How has it been working with a Western company so closely?
SN: Yes, I'm enjoying it. (Laughs) But most days, we're fighting -- positive fighting, I mean. But I have some confidence about the quality of the game, and I know how to make this game much better -- even great. I order them on what to do, and how, and sometimes they don't like my way. (Laughs) But I think, yes, with my way we would get higher scores and reputation from the audience.
I think this is a kind of Japanese way and not Western way, because Western people have more discussion, but I always make a decision for everything. This is not the necessarily a Japanese way, but I guess it's a kind of Kojima Productions way.
Why did you decide you wanted to go outside of Kojima Productions and do something else?
SN: I jumped to make my own new IP because I think Konami needs new IP, but it's complicated. In Kojima Productions, we have some obligations to make a franchise. My ex-boss (laughs) wanted me to make games in the franchise, but I didn't think so.
When I got out of Kojima Productions, I wanted to make another kind of title because I, personally, love portable games -- just like DS and PSP -- but my new boss wanted me to make a new IP, but for Xbox 360 and PS3. He ordered me to work with an overseas company because Konami needs to work with companies all over the world. I'm not the first, but, yes, we needed more cases to work with them. This is the reason why I'm making this game.
Konami has always had a relationship with Western developers but it's been somewhat unsuccessful. With Silent Hill: Homecoming and other games, something not quite as successful as it should be. What do you think about the company's relationships with Western studios?
SN: In a sense, I disagree with you because, for example, Castlevania; we have such a good relationships with MercurySteam. I'm unsure about the details, but it's just a work between a Spanish team and Konami Europe.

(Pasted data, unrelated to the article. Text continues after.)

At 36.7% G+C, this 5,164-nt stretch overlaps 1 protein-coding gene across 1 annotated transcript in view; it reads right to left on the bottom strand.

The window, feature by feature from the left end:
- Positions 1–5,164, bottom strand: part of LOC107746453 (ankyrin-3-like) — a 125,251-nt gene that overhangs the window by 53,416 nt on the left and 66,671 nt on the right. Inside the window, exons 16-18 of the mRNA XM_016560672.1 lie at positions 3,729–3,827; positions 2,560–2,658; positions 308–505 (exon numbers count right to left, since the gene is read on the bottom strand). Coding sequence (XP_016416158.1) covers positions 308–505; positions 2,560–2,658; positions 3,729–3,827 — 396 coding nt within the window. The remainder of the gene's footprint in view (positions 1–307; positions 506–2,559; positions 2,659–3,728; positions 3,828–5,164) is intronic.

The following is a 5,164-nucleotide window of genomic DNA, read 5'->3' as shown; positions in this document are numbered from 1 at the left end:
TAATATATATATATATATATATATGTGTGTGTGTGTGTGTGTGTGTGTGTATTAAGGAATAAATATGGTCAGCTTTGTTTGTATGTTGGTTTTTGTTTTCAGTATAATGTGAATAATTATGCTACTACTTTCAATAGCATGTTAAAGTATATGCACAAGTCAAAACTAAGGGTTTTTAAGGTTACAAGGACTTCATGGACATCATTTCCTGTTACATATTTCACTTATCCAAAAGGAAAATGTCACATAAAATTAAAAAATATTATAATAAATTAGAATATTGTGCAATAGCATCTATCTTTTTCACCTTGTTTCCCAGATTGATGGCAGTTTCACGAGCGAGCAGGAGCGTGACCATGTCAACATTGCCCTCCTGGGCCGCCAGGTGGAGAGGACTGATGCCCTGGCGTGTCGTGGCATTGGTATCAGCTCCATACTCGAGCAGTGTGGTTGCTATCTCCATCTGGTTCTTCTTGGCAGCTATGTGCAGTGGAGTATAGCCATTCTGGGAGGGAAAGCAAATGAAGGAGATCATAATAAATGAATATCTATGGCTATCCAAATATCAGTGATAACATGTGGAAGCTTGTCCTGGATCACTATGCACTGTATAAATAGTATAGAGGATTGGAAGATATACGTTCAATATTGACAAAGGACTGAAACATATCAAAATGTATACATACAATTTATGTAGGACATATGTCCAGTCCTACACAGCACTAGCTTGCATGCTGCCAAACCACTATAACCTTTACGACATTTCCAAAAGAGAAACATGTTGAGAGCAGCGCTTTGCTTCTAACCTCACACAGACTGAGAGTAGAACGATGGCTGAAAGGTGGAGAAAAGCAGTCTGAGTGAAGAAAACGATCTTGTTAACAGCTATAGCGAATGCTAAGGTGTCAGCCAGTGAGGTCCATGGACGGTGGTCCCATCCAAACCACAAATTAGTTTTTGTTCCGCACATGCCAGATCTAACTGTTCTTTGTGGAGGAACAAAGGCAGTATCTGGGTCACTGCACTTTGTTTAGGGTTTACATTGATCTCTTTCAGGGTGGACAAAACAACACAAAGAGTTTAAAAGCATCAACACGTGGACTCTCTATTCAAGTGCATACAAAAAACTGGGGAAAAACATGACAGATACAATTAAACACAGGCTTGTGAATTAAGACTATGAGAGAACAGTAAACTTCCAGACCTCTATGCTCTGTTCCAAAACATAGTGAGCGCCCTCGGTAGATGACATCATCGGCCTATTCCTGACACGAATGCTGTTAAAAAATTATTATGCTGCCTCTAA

In another sense, [these relationships] were not so successful between Konami Japan and overseas developers. I can't really tell you [the details]. It's just a challenge. We recognize it, and, yes, this is the reason why my boss wants to work with them. This is a challenge, and now we believe it will be successful to work with overseas companies.
Working with an external developer is difficult when they essentially become essentially just a work-for-hire studio. With MercurySteam, it seems like a lot of their own ideas are in Castlevania. The other way, a top-down kind of situation, doesn't tend to work as well.
SN: I understand. I feel the same thing -- because it's so difficult and tough for me, yes. But I was originally a designer and also a director.
I'm working as producer now, but, yes, at the same time I am working as designer. I provided details for the gameplay and everything, and I think I have a definite vision of the final game. It makes it easier for me to answer everything. When they ask me something -- you know, "Which is better?" or "How should I do it?" I can answer that every time.
The point is: I'm staying on the team, and I always am staying among the team and working with them. I can answer anytime. If I am in Japan, it's so difficult to respond to them. It takes hours. But now I am staying with them.
So you're actually in the U.K.?
SN: Yeah. I have been staying in the U.K. for four months, from last year, and working with them. I also have a team of Japanese in Japan, but I mainly work with them as a producer and designer. I have daily meetings with them. I'm also writing script and dialogue, and explanations and specifications.